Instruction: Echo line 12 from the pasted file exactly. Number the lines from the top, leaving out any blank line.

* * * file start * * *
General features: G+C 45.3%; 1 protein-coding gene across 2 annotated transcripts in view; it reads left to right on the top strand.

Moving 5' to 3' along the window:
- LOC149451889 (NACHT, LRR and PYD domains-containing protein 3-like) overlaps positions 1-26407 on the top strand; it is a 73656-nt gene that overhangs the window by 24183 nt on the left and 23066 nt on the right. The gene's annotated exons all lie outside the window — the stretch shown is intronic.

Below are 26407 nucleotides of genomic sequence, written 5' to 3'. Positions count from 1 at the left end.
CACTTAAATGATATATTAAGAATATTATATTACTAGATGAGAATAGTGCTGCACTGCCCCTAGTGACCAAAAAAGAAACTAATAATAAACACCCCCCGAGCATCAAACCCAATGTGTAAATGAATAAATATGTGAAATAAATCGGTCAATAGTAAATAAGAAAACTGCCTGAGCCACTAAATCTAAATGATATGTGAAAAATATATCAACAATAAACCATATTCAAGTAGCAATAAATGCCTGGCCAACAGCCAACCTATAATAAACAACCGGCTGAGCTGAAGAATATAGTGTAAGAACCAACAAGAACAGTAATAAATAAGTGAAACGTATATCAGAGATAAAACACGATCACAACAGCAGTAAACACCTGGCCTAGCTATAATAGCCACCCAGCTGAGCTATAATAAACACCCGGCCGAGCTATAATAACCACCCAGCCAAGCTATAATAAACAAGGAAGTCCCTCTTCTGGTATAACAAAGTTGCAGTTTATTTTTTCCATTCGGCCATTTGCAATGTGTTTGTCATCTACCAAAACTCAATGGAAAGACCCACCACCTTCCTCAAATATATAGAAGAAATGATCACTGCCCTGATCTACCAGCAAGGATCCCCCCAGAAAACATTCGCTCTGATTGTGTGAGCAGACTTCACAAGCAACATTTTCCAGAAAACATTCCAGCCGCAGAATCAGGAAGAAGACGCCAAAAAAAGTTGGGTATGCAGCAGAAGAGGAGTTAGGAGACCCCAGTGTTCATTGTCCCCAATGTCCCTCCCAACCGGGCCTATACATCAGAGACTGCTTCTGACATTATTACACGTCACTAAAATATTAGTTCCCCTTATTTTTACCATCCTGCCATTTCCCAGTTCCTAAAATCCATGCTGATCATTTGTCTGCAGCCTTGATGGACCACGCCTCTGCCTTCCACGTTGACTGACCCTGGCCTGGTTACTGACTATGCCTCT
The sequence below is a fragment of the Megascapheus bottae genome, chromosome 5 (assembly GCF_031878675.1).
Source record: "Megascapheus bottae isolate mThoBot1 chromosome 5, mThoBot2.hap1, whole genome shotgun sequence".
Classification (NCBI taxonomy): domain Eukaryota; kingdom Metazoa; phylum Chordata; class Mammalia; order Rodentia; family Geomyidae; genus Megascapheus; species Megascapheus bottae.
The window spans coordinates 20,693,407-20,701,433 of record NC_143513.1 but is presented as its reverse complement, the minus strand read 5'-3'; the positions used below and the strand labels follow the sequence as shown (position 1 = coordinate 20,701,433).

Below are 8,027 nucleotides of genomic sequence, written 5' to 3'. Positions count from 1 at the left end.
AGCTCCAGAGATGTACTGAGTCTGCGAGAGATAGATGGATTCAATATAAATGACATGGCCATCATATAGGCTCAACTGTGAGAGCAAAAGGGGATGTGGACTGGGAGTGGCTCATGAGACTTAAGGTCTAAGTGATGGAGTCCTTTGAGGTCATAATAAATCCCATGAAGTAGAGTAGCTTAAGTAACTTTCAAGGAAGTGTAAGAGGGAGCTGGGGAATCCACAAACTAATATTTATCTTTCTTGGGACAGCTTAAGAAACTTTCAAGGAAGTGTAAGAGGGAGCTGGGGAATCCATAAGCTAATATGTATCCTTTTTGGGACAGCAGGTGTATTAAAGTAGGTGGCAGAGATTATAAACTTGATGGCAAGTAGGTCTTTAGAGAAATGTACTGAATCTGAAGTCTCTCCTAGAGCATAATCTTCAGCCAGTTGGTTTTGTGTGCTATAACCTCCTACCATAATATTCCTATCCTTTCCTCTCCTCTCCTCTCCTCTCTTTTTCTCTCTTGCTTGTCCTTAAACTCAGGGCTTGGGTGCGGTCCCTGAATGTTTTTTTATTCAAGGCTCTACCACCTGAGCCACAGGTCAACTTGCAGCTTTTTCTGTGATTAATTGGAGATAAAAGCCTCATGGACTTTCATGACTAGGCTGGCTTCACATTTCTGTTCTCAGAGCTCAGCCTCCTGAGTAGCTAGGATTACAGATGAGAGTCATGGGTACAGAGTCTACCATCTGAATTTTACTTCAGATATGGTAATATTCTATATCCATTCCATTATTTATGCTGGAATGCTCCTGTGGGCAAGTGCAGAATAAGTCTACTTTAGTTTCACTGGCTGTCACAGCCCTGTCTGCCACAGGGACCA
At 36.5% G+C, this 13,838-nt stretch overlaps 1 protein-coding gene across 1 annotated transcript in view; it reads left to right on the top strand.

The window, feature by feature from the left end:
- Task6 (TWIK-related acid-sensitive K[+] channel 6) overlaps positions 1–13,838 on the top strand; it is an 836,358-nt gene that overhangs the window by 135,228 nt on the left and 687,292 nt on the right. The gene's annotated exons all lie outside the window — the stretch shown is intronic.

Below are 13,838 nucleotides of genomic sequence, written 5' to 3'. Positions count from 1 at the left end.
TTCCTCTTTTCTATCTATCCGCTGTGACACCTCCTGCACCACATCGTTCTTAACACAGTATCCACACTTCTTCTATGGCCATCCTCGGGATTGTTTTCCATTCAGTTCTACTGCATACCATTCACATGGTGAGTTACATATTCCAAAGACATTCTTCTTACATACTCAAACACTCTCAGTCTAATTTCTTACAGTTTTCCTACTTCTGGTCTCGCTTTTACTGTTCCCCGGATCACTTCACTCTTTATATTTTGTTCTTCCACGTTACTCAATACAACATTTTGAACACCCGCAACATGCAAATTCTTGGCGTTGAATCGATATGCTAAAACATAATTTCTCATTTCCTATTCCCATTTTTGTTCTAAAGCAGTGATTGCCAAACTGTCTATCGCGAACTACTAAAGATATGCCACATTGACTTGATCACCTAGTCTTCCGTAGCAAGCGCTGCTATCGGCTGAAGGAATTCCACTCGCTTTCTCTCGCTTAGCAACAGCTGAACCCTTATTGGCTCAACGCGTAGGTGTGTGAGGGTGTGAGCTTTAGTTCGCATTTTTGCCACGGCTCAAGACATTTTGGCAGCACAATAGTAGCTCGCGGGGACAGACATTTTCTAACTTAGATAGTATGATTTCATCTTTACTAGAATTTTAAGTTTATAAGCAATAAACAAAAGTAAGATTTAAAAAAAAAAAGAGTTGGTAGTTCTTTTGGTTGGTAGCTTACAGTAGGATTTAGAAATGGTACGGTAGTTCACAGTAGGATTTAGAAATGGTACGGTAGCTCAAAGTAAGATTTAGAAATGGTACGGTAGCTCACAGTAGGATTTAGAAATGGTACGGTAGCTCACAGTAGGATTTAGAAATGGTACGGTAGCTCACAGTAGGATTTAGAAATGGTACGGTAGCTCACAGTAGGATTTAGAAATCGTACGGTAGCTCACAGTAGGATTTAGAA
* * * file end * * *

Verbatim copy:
At 36.5% G+C, this 13,838-nt stretch overlaps 1 protein-coding gene across 1 annotated transcript in view; it reads left to right on the top strand.